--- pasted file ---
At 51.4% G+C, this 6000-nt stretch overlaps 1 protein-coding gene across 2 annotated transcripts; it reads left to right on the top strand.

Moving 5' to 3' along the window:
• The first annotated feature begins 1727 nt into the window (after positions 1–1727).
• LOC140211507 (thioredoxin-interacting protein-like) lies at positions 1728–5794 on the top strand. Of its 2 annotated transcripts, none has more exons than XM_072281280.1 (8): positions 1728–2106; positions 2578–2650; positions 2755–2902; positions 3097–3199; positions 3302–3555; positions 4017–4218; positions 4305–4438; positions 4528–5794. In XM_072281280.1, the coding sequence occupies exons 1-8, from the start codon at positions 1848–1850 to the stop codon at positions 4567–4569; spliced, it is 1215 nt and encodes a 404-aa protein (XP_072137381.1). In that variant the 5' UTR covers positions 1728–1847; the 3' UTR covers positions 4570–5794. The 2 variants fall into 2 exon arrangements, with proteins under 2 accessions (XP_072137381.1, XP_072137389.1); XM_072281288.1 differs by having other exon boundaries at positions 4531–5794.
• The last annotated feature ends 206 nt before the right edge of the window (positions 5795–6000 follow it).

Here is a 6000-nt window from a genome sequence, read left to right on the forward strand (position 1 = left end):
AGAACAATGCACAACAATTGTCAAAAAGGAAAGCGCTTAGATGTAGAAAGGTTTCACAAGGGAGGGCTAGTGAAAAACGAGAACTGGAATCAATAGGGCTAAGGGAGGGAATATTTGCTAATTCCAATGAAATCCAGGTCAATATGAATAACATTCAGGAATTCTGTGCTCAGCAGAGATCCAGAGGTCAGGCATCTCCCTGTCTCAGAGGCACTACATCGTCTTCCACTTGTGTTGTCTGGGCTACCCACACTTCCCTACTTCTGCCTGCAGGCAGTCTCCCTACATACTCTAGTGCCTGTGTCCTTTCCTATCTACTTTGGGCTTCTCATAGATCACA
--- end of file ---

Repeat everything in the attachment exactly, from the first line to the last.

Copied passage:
At 51.4% G+C, this 6000-nt stretch overlaps 1 protein-coding gene across 2 annotated transcripts; it reads left to right on the top strand.

Moving 5' to 3' along the window:
• The first annotated feature begins 1727 nt into the window (after positions 1–1727).
• LOC140211507 (thioredoxin-interacting protein-like) lies at positions 1728–5794 on the top strand. Of its 2 annotated transcripts, none has more exons than XM_072281280.1 (8): positions 1728–2106; positions 2578–2650; positions 2755–2902; positions 3097–3199; positions 3302–3555; positions 4017–4218; positions 4305–4438; positions 4528–5794. In XM_072281280.1, the coding sequence occupies exons 1-8, from the start codon at positions 1848–1850 to the stop codon at positions 4567–4569; spliced, it is 1215 nt and encodes a 404-aa protein (XP_072137381.1). In that variant the 5' UTR covers positions 1728–1847; the 3' UTR covers positions 4570–5794. The 2 variants fall into 2 exon arrangements, with proteins under 2 accessions (XP_072137381.1, XP_072137389.1); XM_072281288.1 differs by having other exon boundaries at positions 4531–5794.
• The last annotated feature ends 206 nt before the right edge of the window (positions 5795–6000 follow it).

Here is a 6000-nt window from a genome sequence, read left to right on the forward strand (position 1 = left end):
AGAACAATGCACAACAATTGTCAAAAAGGAAAGCGCTTAGATGTAGAAAGGTTTCACAAGGGAGGGCTAGTGAAAAACGAGAACTGGAATCAATAGGGCTAAGGGAGGGAATATTTGCTAATTCCAATGAAATCCAGGTCAATATGAATAACATTCAGGAATTCTGTGCTCAGCAGAGATCCAGAGGTCAGGCATCTCCCTGTCTCAGAGGCACTACATCGTCTTCCACTTGTGTTGTCTGGGCTACCCACACTTCCCTACTTCTGCCTGCAGGCAGTCTCCCTACATACTCTAGTGCCTGTGTCCTTTCCTATCTACTTTGGGCTTCTCATAGATCACA